Trump started the day at the Brussels residence of the US Ambassador to the European Union, where the President spent the night and hosted NATO Secretary General Jens Stoltenberg. This was supposed to be a superficial breakfast, but once reporters and cameramen were brought into the room – "the legitimate media and fake news media," as the president called the journalists – Trump exchanged more than typical diplomatic courtesies with Stoltenberg. [19659012] "Many countries have been owe us a tremendous amount of money for many years where they are delinquent to me," Trump said. He added, "That has gone for many presidents, but no other president has addressed it, as I suggest."

As Stoltenberg explained, many European countries, as well as Canada, actually increased defense spending last year, and Trump cut him off.

"Why was that last year?" Asked he.

Stoltenberg seemed to be rattling, answering with fidelity and praise: "Because of your leadership."

Trump then tore to Germany, whose leader Chancellor Angela Merkel is one of the most respected NATO heads of state and government and is considered a consensus in Europe. As a cerebral physicist, she was particularly close to former President Barack Obama.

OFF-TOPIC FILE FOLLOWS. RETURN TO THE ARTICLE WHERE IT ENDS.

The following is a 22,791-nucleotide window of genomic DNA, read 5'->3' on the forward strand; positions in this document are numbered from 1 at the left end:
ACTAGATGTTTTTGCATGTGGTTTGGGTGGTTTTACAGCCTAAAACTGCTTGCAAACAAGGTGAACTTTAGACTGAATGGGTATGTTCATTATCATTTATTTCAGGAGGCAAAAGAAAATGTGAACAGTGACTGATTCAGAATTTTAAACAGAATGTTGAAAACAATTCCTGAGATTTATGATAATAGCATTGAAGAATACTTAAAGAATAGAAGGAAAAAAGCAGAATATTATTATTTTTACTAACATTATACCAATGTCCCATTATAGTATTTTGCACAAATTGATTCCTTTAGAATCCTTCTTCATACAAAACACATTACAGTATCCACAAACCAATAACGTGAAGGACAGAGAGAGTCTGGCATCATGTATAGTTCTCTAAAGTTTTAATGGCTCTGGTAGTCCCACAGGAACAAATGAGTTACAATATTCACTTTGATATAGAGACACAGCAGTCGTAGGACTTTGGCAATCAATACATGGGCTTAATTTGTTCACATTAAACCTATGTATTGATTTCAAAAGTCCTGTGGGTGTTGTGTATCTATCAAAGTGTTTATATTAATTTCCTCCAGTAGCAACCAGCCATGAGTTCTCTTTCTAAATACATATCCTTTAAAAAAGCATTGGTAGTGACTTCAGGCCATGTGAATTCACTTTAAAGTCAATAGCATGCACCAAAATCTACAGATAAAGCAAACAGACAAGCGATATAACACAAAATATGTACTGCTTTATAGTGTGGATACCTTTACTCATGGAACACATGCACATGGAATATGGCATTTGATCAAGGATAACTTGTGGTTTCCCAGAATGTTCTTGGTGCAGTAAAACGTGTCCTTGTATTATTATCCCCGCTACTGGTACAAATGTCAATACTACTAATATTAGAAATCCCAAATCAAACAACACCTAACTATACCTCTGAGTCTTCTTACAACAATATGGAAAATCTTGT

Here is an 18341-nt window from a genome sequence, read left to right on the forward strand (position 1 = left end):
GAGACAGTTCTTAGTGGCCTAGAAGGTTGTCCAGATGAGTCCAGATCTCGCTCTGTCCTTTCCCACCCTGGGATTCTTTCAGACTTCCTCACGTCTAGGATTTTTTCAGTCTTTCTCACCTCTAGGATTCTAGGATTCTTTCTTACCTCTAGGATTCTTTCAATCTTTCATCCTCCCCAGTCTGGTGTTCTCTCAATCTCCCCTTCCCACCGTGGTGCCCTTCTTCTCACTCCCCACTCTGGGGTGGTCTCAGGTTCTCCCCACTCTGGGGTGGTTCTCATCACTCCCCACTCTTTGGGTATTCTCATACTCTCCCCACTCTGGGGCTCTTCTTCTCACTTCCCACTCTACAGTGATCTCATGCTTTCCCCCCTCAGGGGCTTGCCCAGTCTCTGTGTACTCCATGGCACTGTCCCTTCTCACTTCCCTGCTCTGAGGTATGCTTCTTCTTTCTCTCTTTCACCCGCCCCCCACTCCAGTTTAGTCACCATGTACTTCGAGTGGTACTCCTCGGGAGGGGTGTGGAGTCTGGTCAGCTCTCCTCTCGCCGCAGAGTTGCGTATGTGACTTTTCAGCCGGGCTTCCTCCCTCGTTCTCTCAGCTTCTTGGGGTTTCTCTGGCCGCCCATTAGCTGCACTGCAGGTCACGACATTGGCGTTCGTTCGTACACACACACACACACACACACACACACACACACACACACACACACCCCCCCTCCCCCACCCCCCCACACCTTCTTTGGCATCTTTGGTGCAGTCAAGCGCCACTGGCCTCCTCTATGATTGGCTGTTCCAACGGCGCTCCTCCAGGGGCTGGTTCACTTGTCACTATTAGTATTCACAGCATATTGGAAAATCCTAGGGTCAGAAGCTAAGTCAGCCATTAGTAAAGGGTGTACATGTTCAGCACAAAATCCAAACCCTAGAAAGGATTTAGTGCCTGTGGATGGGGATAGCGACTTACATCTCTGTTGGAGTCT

"I find it very sad when Germany concludes a massive oil and gas deal with Russia to protect Russia," said Trump. based on the Nord Stream 2 pipeline. I mean, I complained about it since my arrival, it should never have happened, but Germany is completely controlled by Russia. "

When Trump handled his case against Merkel, his saw Assistants shocked and stony. Trump's broadside set the tone for a summit that Europeans feared could be contentious and even fateful – especially after they had ignored him last month at the Group Seven summit and protested to NATO in an electoral campaign week in Montana

"The rapid erosion of confidence in Donald Trump, I have never seen such a thing for our President after the Second World War," said Nicholas Burns, former US Ambassador to NATO. "They are furious with this continuing attack on NATO … They all heard the talk about Great Falls, Montana, and followed him on Twitter, and there is a tremendous disappointment that an American leader would be so ungrateful and so vile.

When the European leaders arrived here in the dazzling new NATO headquarters of glass and steel, they walked one after another along a royal blue with carpet entry, where some were asked about Trump's comments.